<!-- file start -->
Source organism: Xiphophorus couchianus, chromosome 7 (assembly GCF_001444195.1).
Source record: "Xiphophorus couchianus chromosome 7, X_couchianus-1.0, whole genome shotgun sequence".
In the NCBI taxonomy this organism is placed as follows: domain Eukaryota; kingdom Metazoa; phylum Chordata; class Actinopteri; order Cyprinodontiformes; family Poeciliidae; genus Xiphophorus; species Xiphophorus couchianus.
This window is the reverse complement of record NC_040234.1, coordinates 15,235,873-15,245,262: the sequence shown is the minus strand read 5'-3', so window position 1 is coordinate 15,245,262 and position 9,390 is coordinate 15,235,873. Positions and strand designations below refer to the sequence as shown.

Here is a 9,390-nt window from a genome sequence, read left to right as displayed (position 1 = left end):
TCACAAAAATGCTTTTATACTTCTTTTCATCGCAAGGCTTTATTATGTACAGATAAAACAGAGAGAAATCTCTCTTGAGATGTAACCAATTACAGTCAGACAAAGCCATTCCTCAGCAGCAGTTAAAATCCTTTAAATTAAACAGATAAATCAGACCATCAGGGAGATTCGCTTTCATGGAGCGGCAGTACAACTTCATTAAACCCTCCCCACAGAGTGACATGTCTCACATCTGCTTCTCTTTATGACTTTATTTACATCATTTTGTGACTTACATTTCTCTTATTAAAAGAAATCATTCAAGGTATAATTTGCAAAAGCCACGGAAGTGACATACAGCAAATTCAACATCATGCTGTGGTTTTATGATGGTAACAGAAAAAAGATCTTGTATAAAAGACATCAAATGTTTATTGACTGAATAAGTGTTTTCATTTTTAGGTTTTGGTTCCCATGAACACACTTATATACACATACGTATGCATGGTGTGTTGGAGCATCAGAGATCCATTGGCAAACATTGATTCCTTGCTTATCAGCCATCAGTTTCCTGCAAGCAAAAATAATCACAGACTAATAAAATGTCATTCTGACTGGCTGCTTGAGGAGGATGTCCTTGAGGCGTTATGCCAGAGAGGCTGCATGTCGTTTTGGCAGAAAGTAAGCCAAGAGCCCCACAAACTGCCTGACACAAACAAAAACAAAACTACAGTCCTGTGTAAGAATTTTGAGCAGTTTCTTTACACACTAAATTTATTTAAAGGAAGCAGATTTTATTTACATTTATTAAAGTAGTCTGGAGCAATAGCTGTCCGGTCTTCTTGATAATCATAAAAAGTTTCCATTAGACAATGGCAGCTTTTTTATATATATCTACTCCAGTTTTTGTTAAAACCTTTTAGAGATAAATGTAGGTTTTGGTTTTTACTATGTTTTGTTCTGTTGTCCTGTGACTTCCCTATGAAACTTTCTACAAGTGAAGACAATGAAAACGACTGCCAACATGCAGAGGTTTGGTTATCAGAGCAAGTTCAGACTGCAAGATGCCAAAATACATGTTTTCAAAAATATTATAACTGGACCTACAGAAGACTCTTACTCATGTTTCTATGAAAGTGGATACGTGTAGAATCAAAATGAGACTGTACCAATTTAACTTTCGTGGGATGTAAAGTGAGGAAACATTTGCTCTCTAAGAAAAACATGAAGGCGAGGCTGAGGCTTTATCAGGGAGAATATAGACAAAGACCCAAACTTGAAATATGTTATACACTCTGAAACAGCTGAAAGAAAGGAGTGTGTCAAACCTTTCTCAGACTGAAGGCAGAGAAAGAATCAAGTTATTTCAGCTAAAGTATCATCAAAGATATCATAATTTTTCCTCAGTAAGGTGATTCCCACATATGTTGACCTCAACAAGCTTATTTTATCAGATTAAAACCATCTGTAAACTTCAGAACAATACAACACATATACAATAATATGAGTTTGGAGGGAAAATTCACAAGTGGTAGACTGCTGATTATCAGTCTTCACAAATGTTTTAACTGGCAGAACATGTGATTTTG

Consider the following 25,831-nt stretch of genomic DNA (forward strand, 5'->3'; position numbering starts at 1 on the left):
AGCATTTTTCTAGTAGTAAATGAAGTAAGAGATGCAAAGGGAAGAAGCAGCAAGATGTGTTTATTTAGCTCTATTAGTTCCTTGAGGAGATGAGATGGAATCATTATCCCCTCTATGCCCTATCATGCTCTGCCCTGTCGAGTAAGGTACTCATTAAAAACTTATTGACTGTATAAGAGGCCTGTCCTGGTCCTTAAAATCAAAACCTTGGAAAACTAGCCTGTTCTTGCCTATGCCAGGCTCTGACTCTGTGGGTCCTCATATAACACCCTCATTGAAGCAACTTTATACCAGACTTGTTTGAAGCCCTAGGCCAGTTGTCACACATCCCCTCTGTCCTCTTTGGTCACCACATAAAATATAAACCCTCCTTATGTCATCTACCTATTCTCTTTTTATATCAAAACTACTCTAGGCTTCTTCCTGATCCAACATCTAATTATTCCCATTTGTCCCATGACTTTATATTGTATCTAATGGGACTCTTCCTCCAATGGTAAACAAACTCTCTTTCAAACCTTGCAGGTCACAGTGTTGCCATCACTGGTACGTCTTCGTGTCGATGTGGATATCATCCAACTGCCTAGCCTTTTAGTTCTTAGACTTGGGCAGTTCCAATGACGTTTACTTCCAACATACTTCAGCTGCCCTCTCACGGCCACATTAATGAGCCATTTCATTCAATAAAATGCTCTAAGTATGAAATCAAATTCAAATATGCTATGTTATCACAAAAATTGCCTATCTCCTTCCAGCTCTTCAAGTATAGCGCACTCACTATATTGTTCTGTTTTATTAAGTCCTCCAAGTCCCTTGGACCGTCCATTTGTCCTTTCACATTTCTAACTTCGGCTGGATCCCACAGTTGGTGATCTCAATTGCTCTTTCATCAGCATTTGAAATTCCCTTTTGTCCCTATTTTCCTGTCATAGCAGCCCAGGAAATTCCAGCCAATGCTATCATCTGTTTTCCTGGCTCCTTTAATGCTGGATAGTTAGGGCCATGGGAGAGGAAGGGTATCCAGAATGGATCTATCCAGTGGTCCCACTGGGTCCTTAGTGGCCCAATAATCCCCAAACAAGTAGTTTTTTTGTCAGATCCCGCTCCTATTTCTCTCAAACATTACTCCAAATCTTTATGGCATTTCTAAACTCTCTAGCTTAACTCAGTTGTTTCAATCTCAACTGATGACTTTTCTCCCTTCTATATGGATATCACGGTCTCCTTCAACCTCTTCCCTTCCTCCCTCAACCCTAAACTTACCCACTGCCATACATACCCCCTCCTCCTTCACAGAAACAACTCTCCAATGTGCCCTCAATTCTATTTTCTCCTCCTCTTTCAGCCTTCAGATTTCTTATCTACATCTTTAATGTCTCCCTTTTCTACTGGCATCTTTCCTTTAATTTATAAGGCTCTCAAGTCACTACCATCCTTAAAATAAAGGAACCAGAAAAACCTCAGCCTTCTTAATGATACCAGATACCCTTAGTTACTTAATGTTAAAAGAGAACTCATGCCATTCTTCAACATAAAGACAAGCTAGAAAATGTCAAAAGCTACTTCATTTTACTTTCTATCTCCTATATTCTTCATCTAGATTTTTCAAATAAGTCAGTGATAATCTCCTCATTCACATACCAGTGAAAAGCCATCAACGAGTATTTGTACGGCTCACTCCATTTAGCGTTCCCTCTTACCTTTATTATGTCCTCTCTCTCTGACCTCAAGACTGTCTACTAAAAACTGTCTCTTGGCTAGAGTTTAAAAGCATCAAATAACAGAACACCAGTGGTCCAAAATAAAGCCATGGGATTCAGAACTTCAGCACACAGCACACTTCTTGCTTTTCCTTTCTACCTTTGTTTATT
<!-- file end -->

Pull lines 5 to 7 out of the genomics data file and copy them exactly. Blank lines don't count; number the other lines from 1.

Here is a 9,390-nt window from a genome sequence, read left to right as displayed (position 1 = left end):
TCACAAAAATGCTTTTATACTTCTTTTCATCGCAAGGCTTTATTATGTACAGATAAAACAGAGAGAAATCTCTCTTGAGATGTAACCAATTACAGTCAGACAAAGCCATTCCTCAGCAGCAGTTAAAATCCTTTAAATTAAACAGATAAATCAGACCATCAGGGAGATTCGCTTTCATGGAGCGGCAGTACAACTTCATTAAACCCTCCCCACAGAGTGACATGTCTCACATCTGCTTCTCTTTATGACTTTATTTACATCATTTTGTGACTTACATTTCTCTTATTAAAAGAAATCATTCAAGGTATAATTTGCAAAAGCCACGGAAGTGACATACAGCAAATTCAACATCATGCTGTGGTTTTATGATGGTAACAGAAAAAAGATCTTGTATAAAAGACATCAAATGTTTATTGACTGAATAAGTGTTTTCATTTTTAGGTTTTGGTTCCCATGAACACACTTATATACACATACGTATGCATGGTGTGTTGGAGCATCAGAGATCCATTGGCAAACATTGATTCCTTGCTTATCAGCCATCAGTTTCCTGCAAGCAAAAATAATCACAGACTAATAAAATGTCATTCTGACTGGCTGCTTGAGGAGGATGTCCTTGAGGCGTTATGCCAGAGAGGCTGCATGTCGTTTTGGCAGAAAGTAAGCCAAGAGCCCCACAAACTGCCTGACACAAACAAAAACAAAACTACAGTCCTGTGTAAGAATTTTGAGCAGTTTCTTTACACACTAAATTTATTTAAAGGAAGCAGATTTTATTTACATTTATTAAAGTAGTCTGGAGCAATAGCTGTCCGGTCTTCTTGATAATCATAAAAAGTTTCCATTAGACAATGGCAGCTTTTTTATATATATCTACTCCAGTTTTTGTTAAAACCTTTTAGAGATAAATGTAGGTTTTGGTTTTTACTATGTTTTGTTCTGTTGTCCTGTGACTTCCCTATGAAACTTTCTACAAGTGAAGACAATGAAAACGACTGCCAACATGCAGAGGTTTGGTTATCAGAGCAAGTTCAGACTGCAAGATGCCAAAATACATGTTTTCAAAAATATTATAACTGGACCTACAGAAGACTCTTACTCATGTTTCTATGAAAGTGGATACGTGTAGAATCAAAATGAGACTGTACCAATTTAACTTTCGTGGGATGTAAAGTGAGGAAACATTTGCTCTCTAAGAAAAACATGAAGGCGAGGCTGAGGCTTTATCAGGGAGAATATAGACAAAGACCCAAACTTGAAATATGTTATACACTCTGAAACAGCTGAAAGAAAGGAGTGTGTCAAACCTTTCTCAGACTGAAGGCAGAGAAAGAATCAAGTTATTTCAGCTAAAGTATCATCAAAGATATCATAATTTTTCCTCAGTAAGGTGATTCCCACATATGTTGACCTCAACAAGCTTATTTTATCAGATTAAAACCATCTGTAAACTTCAGAACAATACAACACATATACAATAATATGAGTTTGGAGGGAAAATTCACAAGTGGTAGACTGCTGATTATCAGTCTTCACAAATGTTTTAACTGGCAGAACATGTGATTTTG

Consider the following 25,831-nt stretch of genomic DNA (forward strand, 5'->3'; position numbering starts at 1 on the left):